CHERRY

Prunus Cerasus / Prunus avium
Description:

In warmer European countries it may make quite a large tree and is widely grown for timber. Though it is dispersed well by seeds called stones, it makes suckers whch are young trees growing from its roots. Leaves are alternate, 7-12 cm long with regular teeth and a pointed tip. The leaf top is hairless, below it has hairs on the veins. On the stalk there are two glands which are thought to attract beneficial insects – animals that eat the insects also eat the wild cherry. The white flowers appear before the leaves. They stand in a group each on a long stalk. The flowers are similar to those of the bird cherry, dog rose and blackthorn. The bark of the wild cherry tree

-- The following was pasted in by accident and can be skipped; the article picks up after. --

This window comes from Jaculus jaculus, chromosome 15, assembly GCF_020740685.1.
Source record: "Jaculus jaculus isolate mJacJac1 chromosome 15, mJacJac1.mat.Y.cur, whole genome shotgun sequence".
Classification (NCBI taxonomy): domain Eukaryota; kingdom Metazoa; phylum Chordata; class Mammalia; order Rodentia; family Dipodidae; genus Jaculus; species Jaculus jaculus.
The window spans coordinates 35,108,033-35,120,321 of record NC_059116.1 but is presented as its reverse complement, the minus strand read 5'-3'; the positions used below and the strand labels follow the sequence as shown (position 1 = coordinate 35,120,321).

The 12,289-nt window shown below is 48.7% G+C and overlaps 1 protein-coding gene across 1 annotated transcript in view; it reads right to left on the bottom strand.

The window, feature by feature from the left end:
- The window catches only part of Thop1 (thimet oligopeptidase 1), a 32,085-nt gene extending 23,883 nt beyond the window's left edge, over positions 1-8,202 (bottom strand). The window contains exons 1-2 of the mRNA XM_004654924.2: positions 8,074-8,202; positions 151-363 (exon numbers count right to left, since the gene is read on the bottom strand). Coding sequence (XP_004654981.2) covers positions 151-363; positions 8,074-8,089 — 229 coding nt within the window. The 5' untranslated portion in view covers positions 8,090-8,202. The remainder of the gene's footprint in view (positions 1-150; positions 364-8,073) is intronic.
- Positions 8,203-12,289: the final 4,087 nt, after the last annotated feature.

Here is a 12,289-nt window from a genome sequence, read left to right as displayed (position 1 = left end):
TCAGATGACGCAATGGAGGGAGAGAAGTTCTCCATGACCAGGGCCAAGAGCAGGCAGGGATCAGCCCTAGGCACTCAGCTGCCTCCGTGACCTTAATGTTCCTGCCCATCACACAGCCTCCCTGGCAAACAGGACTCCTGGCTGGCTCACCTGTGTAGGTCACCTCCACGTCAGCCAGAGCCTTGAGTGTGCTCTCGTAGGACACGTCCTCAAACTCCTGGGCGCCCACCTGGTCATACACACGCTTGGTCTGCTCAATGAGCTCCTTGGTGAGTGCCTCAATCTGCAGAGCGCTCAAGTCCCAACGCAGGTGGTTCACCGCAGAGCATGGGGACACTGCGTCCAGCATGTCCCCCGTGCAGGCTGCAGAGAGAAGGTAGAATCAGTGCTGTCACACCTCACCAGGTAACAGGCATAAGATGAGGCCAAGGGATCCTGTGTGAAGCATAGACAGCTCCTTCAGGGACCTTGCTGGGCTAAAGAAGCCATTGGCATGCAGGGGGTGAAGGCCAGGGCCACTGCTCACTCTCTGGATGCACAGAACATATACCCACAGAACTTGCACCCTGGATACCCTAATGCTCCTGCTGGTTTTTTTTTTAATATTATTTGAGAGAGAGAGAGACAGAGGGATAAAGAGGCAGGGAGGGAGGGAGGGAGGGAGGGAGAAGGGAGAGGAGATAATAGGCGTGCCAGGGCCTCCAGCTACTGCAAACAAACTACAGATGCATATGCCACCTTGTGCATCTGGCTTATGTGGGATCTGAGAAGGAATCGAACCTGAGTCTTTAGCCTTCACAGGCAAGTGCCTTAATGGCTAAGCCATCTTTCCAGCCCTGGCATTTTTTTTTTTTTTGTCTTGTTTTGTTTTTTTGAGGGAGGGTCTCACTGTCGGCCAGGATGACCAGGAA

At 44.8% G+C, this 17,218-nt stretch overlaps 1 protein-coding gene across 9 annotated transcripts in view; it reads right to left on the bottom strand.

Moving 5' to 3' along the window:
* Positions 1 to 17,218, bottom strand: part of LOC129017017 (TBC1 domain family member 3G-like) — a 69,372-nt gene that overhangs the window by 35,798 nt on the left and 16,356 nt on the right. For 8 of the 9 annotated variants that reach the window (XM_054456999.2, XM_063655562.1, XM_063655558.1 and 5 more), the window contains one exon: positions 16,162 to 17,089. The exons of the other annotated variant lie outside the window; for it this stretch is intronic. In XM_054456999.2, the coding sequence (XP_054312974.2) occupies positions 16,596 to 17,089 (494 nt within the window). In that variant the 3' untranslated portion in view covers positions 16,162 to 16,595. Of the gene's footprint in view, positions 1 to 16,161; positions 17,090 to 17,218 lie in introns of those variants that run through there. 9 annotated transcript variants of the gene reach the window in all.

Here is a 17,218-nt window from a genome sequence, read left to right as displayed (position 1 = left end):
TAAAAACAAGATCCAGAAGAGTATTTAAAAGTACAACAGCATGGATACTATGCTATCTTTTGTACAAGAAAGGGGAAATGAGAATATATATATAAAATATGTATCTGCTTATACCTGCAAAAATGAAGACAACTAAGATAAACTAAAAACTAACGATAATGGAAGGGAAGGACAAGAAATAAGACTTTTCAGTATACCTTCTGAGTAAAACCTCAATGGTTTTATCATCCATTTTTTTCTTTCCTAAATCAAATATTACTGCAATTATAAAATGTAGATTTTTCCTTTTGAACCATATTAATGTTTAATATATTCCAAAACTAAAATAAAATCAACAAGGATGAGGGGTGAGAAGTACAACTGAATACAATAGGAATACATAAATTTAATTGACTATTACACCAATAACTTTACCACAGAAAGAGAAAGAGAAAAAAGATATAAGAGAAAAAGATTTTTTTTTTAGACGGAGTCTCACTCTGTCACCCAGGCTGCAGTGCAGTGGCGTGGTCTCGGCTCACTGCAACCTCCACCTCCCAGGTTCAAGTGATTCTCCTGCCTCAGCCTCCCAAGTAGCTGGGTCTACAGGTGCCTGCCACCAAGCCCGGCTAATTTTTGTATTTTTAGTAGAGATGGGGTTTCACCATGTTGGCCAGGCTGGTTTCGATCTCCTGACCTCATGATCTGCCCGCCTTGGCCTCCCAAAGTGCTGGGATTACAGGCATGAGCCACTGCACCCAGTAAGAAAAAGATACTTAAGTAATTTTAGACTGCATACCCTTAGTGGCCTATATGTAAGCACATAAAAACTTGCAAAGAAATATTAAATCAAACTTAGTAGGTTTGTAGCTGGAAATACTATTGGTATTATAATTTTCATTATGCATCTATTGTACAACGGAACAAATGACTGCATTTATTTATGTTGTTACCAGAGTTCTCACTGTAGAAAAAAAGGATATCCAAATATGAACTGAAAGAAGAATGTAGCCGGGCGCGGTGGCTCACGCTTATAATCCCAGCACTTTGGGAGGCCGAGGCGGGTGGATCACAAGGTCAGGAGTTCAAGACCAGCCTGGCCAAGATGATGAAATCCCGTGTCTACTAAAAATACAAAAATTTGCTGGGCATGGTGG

is reddish-brown and smooth. It might have horizontal bands, which can peel off. The bark has a lot of ‘lenticels’. These are small pores in the bark, which allow cells below the bark to ‘breathe’.

Fruits:

Wild cherries are red to dark-red, hanging in clusters on long stalks. They are edible, each with one stone inside. They are smaller than those from the cultivated trees but taste just as good, though they are more bitter.
They ripen in July and are relished by large birds, especially starlings.

CHERRY